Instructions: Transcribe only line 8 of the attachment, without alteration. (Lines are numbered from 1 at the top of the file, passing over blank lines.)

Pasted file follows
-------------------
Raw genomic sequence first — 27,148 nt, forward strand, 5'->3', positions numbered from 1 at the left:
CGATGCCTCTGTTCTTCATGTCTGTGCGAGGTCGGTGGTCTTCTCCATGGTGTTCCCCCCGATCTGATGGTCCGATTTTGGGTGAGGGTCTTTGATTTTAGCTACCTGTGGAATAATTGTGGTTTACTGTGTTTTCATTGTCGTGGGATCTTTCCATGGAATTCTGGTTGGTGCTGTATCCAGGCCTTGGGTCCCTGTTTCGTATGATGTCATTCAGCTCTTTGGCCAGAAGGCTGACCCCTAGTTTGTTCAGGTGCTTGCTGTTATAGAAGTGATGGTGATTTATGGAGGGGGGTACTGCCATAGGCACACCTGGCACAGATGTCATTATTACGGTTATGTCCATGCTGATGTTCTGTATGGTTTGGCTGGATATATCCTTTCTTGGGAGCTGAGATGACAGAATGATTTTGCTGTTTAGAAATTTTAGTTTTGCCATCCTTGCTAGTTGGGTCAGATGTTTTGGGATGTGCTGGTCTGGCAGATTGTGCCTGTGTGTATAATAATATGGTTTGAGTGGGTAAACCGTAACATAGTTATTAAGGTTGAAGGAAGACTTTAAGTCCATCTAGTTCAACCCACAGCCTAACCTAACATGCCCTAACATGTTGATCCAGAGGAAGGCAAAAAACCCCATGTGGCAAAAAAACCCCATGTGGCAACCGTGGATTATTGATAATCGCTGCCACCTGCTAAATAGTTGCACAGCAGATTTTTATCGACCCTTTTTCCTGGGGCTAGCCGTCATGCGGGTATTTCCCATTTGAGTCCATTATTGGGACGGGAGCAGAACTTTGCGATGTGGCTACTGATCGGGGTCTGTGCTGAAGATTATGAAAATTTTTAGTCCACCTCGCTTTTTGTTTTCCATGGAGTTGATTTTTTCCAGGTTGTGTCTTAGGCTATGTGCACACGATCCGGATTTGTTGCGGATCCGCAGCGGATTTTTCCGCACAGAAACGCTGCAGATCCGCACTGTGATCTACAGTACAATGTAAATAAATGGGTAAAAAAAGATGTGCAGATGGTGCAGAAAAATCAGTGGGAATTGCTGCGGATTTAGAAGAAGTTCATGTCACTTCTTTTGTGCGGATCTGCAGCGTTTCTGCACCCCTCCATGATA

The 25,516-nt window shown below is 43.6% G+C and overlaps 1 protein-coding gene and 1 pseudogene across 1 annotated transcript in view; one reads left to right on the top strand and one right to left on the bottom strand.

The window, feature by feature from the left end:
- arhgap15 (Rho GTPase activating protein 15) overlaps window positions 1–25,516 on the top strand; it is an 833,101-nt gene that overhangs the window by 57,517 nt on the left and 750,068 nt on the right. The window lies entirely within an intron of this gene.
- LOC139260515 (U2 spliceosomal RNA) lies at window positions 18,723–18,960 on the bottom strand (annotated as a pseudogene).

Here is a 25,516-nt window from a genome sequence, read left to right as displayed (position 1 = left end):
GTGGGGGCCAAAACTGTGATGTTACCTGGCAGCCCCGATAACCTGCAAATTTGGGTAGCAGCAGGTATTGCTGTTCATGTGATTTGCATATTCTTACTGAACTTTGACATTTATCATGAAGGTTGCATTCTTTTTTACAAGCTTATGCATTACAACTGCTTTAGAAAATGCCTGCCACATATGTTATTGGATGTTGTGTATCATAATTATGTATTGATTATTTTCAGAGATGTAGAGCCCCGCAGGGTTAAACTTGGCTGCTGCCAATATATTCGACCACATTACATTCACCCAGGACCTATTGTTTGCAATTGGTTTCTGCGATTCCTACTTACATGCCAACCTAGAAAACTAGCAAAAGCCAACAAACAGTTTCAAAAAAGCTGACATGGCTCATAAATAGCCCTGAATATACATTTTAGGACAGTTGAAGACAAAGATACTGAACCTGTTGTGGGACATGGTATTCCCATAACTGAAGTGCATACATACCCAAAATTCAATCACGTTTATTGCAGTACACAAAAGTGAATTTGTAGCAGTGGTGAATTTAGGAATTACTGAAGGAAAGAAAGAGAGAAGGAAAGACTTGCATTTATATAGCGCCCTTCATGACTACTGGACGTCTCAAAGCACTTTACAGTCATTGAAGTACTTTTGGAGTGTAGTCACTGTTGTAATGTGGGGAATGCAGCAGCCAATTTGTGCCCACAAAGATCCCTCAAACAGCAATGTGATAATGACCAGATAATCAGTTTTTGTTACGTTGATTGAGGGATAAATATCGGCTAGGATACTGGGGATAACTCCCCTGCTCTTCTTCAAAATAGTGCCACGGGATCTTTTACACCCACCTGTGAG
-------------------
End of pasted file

GTGGGGGCCAAAACTGTGATGTTACCTGGCAGCCCCGATAACCTGCAAATTTGGGTAGCAGCAGGTATTGCTGTTCATGTGATTTGCATATTCTTACTGAACTTTGACATTTATCATGAAGGTTGCATTCTTTTTTACAAGCTTATGCATTACAACTGCTTTAGAAAATGCCTGCCACATATGTTATTGGATGTTGTGTATCATAATTATGTATTGATTATTTTCAGAGATGTAGAGCCCCGCAGGGTTAAACTTGGCTGCTGCCAATATATTCGACCACATTACATTCACCCAGGACCTATTGTTTGCAATTGGTTTCTGCGATTCCTACTTACATGCCAACCTAGAAAACTAGCAAAAGCCAACAAACAGTTTCAAAAAAGCTGACATGGCTCATAAATAGCCCTGAATATACATTTTAGGACAGTTGAAGACAAAGATACTGAACCTGTTGTGGGACATGGTATTCCCATAACTGAAGTGCATACATACCCAAAATTCAATCACGTTTATTGCAGTACACAAAAGTGAATTTGTAGCAGTGGTGAATTTAGGAATTACTGAAGGAAAGAAAGAGAGAAGGAAAGACTTGCATTTATATAGCGCCCTTCATGACTACTGGACGTCTCAAAGCACTTTACAGTCATTGAAGTACTTTTGGAGTGTAGTCACTGTTGTAATGTGGGGAATGCAGCAGCCAATTTGTGCCCACAAAGATCCCTCAAACAGCAATGTGATAATGACCAGATAATCAGTTTTTGTTACGTTGATTGAGGGATAAATATCGGCTAGGATACTGGGGATAACTCCCCTGCTCTTCTTCAAAATAGTGCCACGGGATCTTTTACACCCACCTGTGAG